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Int J Cancer. 2003 Nov 10;107(3):394-400.

A subset of head and neck squamous cell carcinomas exhibits integration of HPV 16/18 DNA and overexpression of p16INK4A and p53 in the absence of mutations in p53 exons 5-8.

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Research Institute GROW, Department of Otorhinolaryngology and Head and Neck Surgery, University Hospital Maastricht, Maastricht, The Netherlands.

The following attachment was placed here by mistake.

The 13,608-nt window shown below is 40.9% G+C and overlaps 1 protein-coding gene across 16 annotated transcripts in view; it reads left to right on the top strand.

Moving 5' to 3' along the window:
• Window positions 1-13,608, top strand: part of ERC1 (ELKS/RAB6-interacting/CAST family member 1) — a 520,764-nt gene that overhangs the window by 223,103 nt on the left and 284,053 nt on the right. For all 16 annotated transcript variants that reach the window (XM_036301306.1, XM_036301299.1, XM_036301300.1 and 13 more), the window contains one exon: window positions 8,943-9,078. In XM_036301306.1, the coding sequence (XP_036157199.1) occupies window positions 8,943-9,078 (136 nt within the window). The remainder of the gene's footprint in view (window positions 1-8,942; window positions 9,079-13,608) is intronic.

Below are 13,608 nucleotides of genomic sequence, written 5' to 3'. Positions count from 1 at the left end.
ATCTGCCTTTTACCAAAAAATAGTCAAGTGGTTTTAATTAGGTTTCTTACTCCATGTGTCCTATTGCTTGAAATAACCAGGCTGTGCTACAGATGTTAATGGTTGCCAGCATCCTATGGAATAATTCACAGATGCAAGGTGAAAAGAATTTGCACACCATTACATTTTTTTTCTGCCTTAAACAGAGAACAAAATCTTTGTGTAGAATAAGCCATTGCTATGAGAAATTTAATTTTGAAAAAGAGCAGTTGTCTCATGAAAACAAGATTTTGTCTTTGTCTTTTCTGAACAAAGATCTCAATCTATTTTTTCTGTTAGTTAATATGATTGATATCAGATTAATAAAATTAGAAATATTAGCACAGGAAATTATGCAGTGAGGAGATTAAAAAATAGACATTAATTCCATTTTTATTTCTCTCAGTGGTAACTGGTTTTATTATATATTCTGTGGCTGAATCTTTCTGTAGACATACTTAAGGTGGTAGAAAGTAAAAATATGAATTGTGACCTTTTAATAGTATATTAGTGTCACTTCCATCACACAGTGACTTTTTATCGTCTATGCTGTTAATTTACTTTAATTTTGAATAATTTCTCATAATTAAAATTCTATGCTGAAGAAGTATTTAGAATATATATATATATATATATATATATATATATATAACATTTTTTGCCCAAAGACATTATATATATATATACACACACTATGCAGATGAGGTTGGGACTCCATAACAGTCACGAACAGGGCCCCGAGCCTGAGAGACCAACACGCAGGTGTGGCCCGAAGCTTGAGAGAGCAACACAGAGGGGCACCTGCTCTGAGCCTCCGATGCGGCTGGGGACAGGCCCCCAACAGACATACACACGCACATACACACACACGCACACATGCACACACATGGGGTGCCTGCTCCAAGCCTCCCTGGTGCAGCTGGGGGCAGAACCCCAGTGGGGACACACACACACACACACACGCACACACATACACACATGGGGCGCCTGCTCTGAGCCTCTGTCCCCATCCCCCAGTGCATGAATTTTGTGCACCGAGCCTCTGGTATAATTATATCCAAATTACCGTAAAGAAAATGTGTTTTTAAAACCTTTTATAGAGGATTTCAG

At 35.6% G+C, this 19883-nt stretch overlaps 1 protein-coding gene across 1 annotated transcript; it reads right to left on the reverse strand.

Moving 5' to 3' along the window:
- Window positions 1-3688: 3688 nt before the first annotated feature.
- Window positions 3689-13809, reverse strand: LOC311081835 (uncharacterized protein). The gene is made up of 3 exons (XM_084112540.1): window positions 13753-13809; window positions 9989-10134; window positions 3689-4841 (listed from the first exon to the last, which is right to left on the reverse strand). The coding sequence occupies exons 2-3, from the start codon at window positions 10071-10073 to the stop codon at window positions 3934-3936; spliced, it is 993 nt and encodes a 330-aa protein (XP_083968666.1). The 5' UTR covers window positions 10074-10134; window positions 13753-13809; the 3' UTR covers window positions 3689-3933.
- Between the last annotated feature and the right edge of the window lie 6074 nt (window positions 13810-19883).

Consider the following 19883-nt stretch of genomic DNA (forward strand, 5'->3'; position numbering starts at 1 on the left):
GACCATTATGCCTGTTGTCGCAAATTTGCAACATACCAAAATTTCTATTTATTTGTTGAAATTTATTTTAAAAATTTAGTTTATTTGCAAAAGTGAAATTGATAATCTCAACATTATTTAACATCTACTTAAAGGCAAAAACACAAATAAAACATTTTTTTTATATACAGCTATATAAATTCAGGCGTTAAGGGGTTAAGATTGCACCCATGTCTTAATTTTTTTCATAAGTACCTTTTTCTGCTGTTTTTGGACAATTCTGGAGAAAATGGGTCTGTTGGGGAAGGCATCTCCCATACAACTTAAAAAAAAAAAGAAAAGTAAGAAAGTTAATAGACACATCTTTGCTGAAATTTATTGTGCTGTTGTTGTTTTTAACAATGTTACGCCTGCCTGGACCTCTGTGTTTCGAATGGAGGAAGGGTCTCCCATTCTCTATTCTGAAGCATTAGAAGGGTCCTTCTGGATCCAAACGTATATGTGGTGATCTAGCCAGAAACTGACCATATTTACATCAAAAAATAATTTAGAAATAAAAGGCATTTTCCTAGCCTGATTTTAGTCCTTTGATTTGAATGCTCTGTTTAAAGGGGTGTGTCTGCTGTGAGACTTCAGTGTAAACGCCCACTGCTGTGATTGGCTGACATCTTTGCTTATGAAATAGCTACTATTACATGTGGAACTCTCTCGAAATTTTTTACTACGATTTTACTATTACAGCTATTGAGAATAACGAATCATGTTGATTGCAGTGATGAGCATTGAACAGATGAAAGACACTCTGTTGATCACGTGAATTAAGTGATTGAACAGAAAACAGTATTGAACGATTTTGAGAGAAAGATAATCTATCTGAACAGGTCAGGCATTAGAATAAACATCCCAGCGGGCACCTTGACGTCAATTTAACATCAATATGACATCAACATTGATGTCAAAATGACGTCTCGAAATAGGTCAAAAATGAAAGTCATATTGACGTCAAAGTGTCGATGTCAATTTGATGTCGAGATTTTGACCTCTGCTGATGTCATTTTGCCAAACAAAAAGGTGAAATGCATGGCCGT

Besides well-known risk factors such as tobacco use and alcohol consumption, oncogenic human papillomavirus (HPV) infection also has recently been suggested to promote head and neck tumorigenesis. HPV is known to cause cancer by inactivation of cell cycle regulators p53 and pRb via expression of viral oncoproteins E6 and E7. This indicates that p53 mutations are not a prerequisite in HPV-induced tumor development. However, discrepancy exists with respect to the frequency of head and neck squamous cell carcinomas (HNSCC) harboring DNA of oncogenic HPV and the fraction of these tumors showing p53 mutations. In our study, we examined the frequency of HNSCC demonstrating HPV 16/18 integration as identified by fluorescence in situ hybridization (FISH) and investigated their p53 (mutation) status by immunohistochemistry and single-strand conformation polymorphism (SSCP) analysis of exons 5-8. Paraffin-embedded, archival biopsy material from 27 premalignant mucosal lesions and 47 cases of HNSCC were analyzed. Ten of the 47 (21%) HNSCC unequivocally exhibited HPV 16 integration, including 8 of 12 (67%) tonsillar carcinomas. This is supported by the immunohistochemical detection of p16(INK4A) overexpression in all 10 HPV-positive tumors. Although FISH is considered to be less sensitive than PCR-based methods for HPV detection, our data clearly demonstrate clonal association of HPV with these tumors, as illustrated by the presence of integrated HPV 16 in both the primary tumor and their metastases in 2 patients. In contrast, HPV 16/18 DNA could not be detected in the premalignant lesions. In 30 of 47 (64%), HNSCC accumulation of p53 was observed, including 8 of the 10 HPV-positive carcinomas. However, in none of the latter cases could mutations in exons 5-8 be identified, except for a polymorphism in codon 213 of exon 6 in one patient. Evaluation of clinical data revealed a significant inverse relation between tobacco use with or without alcohol consumption, and HPV positivity of the tumors.

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